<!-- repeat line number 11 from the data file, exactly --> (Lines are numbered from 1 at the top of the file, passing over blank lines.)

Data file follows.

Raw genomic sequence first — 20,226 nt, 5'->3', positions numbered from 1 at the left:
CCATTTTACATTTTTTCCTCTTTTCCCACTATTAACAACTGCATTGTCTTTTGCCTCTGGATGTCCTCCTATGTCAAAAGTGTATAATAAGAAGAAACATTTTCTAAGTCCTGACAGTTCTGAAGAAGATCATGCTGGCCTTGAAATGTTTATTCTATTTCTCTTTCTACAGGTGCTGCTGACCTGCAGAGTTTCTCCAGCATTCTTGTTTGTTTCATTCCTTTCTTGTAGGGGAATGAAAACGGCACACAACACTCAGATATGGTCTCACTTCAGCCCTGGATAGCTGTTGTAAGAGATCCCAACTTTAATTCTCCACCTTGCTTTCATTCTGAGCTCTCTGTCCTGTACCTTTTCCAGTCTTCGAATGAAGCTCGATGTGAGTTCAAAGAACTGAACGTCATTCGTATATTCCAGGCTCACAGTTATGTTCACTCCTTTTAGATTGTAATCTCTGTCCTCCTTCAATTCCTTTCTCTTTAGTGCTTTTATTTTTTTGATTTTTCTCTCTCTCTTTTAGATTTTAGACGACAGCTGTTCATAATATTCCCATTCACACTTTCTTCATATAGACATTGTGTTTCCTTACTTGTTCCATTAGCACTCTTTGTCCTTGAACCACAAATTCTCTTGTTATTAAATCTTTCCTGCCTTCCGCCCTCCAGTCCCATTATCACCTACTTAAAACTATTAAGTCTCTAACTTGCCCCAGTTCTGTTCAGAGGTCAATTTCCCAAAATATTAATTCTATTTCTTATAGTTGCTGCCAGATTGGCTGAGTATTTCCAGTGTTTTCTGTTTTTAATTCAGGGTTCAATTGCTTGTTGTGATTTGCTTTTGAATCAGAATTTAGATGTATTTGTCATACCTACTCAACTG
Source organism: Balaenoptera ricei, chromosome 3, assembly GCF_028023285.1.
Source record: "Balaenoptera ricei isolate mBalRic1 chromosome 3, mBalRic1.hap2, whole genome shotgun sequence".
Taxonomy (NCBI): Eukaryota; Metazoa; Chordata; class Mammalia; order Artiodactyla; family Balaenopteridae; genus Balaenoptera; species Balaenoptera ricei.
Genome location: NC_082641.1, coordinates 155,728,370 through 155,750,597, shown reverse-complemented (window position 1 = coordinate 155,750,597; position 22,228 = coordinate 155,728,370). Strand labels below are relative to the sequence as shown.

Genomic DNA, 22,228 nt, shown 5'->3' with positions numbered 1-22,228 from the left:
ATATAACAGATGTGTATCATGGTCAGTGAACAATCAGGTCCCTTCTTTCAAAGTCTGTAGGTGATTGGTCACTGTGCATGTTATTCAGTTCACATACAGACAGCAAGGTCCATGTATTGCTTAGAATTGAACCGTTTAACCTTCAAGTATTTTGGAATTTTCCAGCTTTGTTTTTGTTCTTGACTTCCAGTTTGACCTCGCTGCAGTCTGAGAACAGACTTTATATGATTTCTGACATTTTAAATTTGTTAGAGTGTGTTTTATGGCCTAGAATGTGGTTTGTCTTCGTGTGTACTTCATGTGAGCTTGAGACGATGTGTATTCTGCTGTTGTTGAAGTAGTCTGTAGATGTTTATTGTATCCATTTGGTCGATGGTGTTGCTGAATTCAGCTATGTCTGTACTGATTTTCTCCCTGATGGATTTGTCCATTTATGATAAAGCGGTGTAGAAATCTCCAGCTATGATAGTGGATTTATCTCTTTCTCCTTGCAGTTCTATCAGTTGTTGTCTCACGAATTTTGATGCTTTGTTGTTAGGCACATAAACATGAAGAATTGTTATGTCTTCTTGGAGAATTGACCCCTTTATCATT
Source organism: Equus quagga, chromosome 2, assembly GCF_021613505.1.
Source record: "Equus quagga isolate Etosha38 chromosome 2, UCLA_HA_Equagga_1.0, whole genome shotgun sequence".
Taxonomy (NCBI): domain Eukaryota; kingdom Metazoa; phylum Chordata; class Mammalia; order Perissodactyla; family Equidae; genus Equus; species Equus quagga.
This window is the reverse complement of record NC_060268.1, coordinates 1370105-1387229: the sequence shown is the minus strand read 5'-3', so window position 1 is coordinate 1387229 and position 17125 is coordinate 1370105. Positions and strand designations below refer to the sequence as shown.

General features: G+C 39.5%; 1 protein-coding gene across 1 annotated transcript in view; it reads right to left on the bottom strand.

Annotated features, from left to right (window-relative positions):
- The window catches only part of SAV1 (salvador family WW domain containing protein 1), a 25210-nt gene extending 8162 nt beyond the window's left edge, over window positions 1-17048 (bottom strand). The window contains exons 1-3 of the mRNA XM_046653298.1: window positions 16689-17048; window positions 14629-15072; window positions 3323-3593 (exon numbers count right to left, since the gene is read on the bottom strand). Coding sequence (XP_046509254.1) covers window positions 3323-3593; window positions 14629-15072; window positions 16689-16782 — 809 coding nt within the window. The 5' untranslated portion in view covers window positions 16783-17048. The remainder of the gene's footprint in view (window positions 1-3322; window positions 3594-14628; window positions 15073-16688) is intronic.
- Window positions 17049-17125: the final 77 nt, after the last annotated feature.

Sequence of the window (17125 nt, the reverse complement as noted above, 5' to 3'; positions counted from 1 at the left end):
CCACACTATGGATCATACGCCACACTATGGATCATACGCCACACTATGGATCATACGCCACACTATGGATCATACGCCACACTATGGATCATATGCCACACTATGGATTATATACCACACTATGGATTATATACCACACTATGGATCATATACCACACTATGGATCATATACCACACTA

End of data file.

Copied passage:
Taxonomy (NCBI): domain Eukaryota; kingdom Metazoa; phylum Chordata; class Mammalia; order Perissodactyla; family Equidae; genus Equus; species Equus quagga.